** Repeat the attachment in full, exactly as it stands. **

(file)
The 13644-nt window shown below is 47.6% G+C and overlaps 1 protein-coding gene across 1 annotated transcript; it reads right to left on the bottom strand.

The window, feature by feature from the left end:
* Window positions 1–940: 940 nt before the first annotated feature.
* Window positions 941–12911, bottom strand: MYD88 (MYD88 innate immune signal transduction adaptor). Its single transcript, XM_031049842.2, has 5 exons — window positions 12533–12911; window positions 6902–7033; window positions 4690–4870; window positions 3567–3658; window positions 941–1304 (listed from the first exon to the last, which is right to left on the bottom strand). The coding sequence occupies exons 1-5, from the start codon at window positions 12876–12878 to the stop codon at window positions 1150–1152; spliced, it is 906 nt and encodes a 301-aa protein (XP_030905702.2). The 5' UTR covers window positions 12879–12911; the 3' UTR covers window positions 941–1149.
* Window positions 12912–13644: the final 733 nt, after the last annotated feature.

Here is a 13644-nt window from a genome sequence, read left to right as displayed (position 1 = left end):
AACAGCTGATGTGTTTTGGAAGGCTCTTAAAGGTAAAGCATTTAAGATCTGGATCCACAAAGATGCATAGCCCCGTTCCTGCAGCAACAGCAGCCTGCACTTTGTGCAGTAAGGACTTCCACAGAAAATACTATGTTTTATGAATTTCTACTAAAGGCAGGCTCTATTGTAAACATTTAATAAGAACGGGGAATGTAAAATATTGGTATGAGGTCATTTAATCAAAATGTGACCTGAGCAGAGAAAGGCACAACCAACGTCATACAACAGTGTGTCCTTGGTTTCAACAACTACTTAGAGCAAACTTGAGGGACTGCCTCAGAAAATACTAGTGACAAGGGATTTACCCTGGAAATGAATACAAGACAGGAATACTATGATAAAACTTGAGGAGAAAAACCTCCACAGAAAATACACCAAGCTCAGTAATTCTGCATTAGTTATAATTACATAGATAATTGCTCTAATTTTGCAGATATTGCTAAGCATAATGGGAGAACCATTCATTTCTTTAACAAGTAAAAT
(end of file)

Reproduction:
The 13644-nt window shown below is 47.6% G+C and overlaps 1 protein-coding gene across 1 annotated transcript; it reads right to left on the bottom strand.

The window, feature by feature from the left end:
* Window positions 1–940: 940 nt before the first annotated feature.
* Window positions 941–12911, bottom strand: MYD88 (MYD88 innate immune signal transduction adaptor). Its single transcript, XM_031049842.2, has 5 exons — window positions 12533–12911; window positions 6902–7033; window positions 4690–4870; window positions 3567–3658; window positions 941–1304 (listed from the first exon to the last, which is right to left on the bottom strand). The coding sequence occupies exons 1-5, from the start codon at window positions 12876–12878 to the stop codon at window positions 1150–1152; spliced, it is 906 nt and encodes a 301-aa protein (XP_030905702.2). The 5' UTR covers window positions 12879–12911; the 3' UTR covers window positions 941–1149.
* Window positions 12912–13644: the final 733 nt, after the last annotated feature.

Here is a 13644-nt window from a genome sequence, read left to right as displayed (position 1 = left end):
AACAGCTGATGTGTTTTGGAAGGCTCTTAAAGGTAAAGCATTTAAGATCTGGATCCACAAAGATGCATAGCCCCGTTCCTGCAGCAACAGCAGCCTGCACTTTGTGCAGTAAGGACTTCCACAGAAAATACTATGTTTTATGAATTTCTACTAAAGGCAGGCTCTATTGTAAACATTTAATAAGAACGGGGAATGTAAAATATTGGTATGAGGTCATTTAATCAAAATGTGACCTGAGCAGAGAAAGGCACAACCAACGTCATACAACAGTGTGTCCTTGGTTTCAACAACTACTTAGAGCAAACTTGAGGGACTGCCTCAGAAAATACTAGTGACAAGGGATTTACCCTGGAAATGAATACAAGACAGGAATACTATGATAAAACTTGAGGAGAAAAACCTCCACAGAAAATACACCAAGCTCAGTAATTCTGCATTAGTTATAATTACATAGATAATTGCTCTAATTTTGCAGATATTGCTAAGCATAATGGGAGAACCATTCATTTCTTTAACAAGTAAAAT